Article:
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Fischer A.,TU Munich | Jantsch M.C.,TU Munich | Muller-Kroehling S.,Bayerische Landesanstalt fur Wald und Forstwirtschaft
Allgemeine Forst- und Jagdzeitung | Year: 2014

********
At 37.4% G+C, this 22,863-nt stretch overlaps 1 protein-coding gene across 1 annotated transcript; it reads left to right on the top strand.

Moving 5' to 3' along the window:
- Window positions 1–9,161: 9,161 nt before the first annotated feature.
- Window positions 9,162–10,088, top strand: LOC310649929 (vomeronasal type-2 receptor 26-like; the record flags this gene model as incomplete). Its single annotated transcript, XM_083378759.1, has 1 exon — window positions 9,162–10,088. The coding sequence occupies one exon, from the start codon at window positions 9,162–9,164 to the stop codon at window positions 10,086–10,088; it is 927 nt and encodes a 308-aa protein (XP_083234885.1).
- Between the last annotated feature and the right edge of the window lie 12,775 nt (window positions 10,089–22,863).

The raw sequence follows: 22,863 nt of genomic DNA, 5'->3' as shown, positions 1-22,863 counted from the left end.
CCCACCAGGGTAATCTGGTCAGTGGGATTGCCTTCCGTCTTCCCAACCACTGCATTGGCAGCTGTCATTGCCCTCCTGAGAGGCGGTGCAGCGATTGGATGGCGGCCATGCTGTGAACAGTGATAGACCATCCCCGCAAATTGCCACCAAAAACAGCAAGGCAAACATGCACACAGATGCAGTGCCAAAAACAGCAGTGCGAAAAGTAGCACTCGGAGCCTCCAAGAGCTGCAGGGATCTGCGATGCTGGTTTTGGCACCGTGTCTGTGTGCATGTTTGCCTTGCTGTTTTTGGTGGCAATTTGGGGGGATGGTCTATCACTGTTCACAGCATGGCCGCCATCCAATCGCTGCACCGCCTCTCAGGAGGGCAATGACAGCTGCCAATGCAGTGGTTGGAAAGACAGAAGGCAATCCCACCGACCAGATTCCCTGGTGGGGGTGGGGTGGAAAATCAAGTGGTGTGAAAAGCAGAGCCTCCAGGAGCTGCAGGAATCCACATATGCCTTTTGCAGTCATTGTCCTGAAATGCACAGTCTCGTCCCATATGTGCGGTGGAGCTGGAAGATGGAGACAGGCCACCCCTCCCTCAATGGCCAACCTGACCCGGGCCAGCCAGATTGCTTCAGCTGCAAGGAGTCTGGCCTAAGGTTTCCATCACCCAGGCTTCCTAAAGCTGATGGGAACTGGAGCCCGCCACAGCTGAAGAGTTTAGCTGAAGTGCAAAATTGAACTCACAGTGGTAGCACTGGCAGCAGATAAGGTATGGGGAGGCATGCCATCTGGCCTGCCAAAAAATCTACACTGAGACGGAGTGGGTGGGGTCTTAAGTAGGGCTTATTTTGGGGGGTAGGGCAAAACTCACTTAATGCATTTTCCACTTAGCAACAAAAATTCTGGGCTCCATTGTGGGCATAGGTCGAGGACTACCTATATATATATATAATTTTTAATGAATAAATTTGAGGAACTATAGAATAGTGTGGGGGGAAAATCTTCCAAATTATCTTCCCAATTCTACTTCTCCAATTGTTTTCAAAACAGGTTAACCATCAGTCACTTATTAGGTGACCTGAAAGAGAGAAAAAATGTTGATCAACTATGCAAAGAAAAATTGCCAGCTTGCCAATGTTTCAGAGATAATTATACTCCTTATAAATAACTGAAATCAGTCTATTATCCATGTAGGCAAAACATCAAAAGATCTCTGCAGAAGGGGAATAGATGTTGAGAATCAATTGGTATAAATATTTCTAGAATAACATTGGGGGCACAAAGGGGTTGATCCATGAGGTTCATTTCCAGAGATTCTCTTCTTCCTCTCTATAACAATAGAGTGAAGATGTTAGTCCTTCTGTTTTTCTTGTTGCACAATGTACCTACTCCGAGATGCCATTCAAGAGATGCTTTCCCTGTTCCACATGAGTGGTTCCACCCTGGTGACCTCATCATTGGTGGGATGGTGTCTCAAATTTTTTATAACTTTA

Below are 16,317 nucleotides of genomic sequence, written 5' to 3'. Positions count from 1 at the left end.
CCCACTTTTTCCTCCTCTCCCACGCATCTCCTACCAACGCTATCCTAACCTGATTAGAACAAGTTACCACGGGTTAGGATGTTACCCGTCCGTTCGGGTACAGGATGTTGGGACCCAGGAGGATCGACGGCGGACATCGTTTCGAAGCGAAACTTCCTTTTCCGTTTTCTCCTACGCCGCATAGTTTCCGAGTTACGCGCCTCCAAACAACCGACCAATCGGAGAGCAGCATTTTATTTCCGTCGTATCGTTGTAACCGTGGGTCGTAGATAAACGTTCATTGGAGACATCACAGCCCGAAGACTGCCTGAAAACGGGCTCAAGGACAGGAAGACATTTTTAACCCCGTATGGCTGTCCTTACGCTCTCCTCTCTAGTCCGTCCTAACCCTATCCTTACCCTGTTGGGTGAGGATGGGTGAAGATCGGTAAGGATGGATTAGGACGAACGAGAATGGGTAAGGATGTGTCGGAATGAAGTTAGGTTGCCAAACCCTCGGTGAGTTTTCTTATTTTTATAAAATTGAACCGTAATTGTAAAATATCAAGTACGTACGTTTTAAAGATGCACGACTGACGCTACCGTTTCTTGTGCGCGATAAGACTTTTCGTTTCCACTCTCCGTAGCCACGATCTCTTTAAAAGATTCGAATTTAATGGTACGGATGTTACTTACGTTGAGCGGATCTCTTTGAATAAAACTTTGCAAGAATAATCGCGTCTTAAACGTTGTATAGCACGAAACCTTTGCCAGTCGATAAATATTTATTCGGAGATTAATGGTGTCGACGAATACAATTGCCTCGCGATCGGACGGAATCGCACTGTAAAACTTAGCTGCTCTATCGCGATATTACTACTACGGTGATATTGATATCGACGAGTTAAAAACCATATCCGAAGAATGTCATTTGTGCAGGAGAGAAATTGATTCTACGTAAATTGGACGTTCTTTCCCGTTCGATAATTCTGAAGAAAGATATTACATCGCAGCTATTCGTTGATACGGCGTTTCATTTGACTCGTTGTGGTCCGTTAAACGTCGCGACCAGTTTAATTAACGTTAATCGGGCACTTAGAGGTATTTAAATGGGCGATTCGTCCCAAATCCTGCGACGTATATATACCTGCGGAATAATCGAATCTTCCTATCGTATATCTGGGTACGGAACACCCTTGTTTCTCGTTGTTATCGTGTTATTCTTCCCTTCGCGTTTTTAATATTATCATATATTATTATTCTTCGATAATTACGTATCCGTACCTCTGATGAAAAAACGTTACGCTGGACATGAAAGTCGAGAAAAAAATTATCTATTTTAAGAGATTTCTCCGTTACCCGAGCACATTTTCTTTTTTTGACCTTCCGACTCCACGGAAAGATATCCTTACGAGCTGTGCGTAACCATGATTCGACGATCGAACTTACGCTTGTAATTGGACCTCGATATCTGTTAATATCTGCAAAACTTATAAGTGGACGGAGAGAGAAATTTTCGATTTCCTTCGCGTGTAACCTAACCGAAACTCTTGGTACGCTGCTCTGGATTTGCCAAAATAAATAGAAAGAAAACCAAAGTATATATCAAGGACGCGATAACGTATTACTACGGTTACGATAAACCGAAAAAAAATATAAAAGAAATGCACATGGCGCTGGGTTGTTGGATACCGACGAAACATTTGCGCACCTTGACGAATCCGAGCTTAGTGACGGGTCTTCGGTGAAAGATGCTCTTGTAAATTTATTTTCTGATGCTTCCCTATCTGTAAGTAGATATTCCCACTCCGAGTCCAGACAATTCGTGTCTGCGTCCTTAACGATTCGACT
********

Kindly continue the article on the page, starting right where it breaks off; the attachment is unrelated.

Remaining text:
We studied the effect of global warming on the flora (vascular plants, bryophytes) and fauna (carabid beetles, snails) of beech forest communities in Bavaria, Germany. Climatic effects on the vegetation were analyzed in a time-series comparison of relevés in five different study areas, with the first relevés carried out between 1949 and 1985 and the recent relevés in 2010 by performing a partial canonical correspondence analysis. On a Bavarian-wide temperature gradient the upper and lower bounds of the ecological amplitude of species were analyzed for vascular plant, bryophyte, carabid beetle and snail species by the response along the temperature gradient in a Generalized Linear Model. Modeling of the potential beech forest habitats was performed for the present climate (1971-2000) and the future climate WETTREG B1 scenario (2071-2100) assuming a moderate warming of 1.8 K. Floristic changes are evident in the time-series comparison. However, most changes can be attributed to an increased nitrogen availability in forest ecosystems and a changed forest management in the last decades. Temperature effects on the species composition of beech forests as a whole are statistically measureable, albeit small and still difficult to break down to single species. The reason is neither necessarily a limited importance of the temperature factor nor a too insignificant temperature increase up to date, but that forest plant species are mostly long-lived hence react to environmental change with delay. Also, consequences of a temperature increase may be buffered by a today's denser tree canopy. After extreme climatic events like droughts, however, floristic changes might occur fast. More mobile and annually developing species like ground beetles and to a lesser extent snails are expected to react faster to global warming than plants. Changes will become relevant for all beech and mixed beech forests and will not affect only the herb layer. Particularly in the tree layer significant changes in species composition are expected. In colder regions and higher elevations more tree species (Quercus petraea, Carpinus betulus, Prunus avium, Sorbus torminalis) will likely benefit and may be used as admixed species in beech forests in the future more than today. Picea abies, on the other hand, will have a diminished role as admixted species of beech forests. Source